With no laundry, and only one dirty clothes basket in the entire house, I need to wash quite regularly. To take a little step sideways, my laundry routine is pretty much wash when there is enough to do that load, with the exception of sheets, bath mats and towels. My towels and bath mats are done every Monday, and sheets get done on Fridays. Other than those items, I just keep an eye on the basket and I can see when there is enough to put on a black load or a coloured load. And to make things easier on myself, I hang all shirts on hangers, and any pants with a pleat down the front by the pant cuffs already folded along the pleats. It does make ironing a breeze.
Now, getting back to uniforms, as Zac goes to a private school, their uniform policy is quite strict. Summer uniform consists of long navy pants and a white shirt that has the school logo on it, and a blazer if it is a bit cooler. Winter uniform is the long navy pants, long sleeved white shirt, school tie, woolen jumper and blazer. The jumper cannot be worn without the blazer, and the children are not to arrive or leave the school in anything other than that uniform. Including their sports uniform, even if sport is the first or last class of the day.
There have been instances where children receive detention for not adhering to these policies, which personally, I really like. The policies that is, not the detention. And with such a strong emphasis on presentation, I do iron all of Zac’s uniforms. I just feel that it is more respectful of the schools policies and of course, I do love that crisp line in the sleeves of the shirts and the legs of the pants. I know, crazy right?
Having said that, I am not afraid to tell you that there have been times that he has gone to school with an un-ironed shirt and pants that still have peg marks on them! Alas, life goes on.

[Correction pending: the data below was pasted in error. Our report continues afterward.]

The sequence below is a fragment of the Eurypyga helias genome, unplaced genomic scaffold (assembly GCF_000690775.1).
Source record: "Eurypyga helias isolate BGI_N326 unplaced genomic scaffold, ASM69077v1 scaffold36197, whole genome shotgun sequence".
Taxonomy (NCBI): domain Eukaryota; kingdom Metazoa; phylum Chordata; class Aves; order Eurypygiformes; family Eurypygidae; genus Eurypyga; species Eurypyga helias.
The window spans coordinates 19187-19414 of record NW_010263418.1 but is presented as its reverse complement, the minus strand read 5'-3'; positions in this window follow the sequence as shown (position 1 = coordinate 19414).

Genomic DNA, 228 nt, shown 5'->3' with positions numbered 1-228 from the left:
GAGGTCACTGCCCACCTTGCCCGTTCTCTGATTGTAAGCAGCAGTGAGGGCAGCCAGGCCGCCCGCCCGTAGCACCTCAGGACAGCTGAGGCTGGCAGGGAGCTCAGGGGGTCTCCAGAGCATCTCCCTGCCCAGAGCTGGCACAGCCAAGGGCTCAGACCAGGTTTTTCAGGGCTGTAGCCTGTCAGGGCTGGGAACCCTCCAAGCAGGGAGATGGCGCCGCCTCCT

So uniforms are obviously in his wardrobe, and as I am pretty organised with the washing schedule, 99% of the time his uniforms are there ready to go. Zac has enough shirts and pants that, even if I did no washing during the week, as long as it was all completed on the weekend, he would be fine. No further organisation is necessary. When it comes to his sports uniform though, I keep that in a seperate satchel ready to put in his school bag on sports day. Every time his sport uniform is worn, it is washed and folded and put back in the bag in the laundry where the rest of his school stuff goes. There is no point in keeping that in his room, as he never changes into it to go to school, and if it was upstairs, it would mean it was either forgotten or Zac is looking for it at the last minute. I will go more into his school items in the laundry next week.
When it comes to lunch boxes, we are pretty easy. My husband has had the same lunch box for 30 years. Yep, 30 years. They just don’t make them like they used to! Zac and I take which ever lunch box suits what we are taking for lunch.
My biggest problem with lunch boxes is what to put in them. Zac will not take a sandwich for lunch, as it isn’t “fresh” by lunch time. I have tried freezing them, putting ice bricks in with them, and it doesn’t make a difference. Usually he will take a cold meat such as corned silverside, roast pork, roast lamb, chicken, even sweet and sour chicken or a beef stir fry with rice or salad.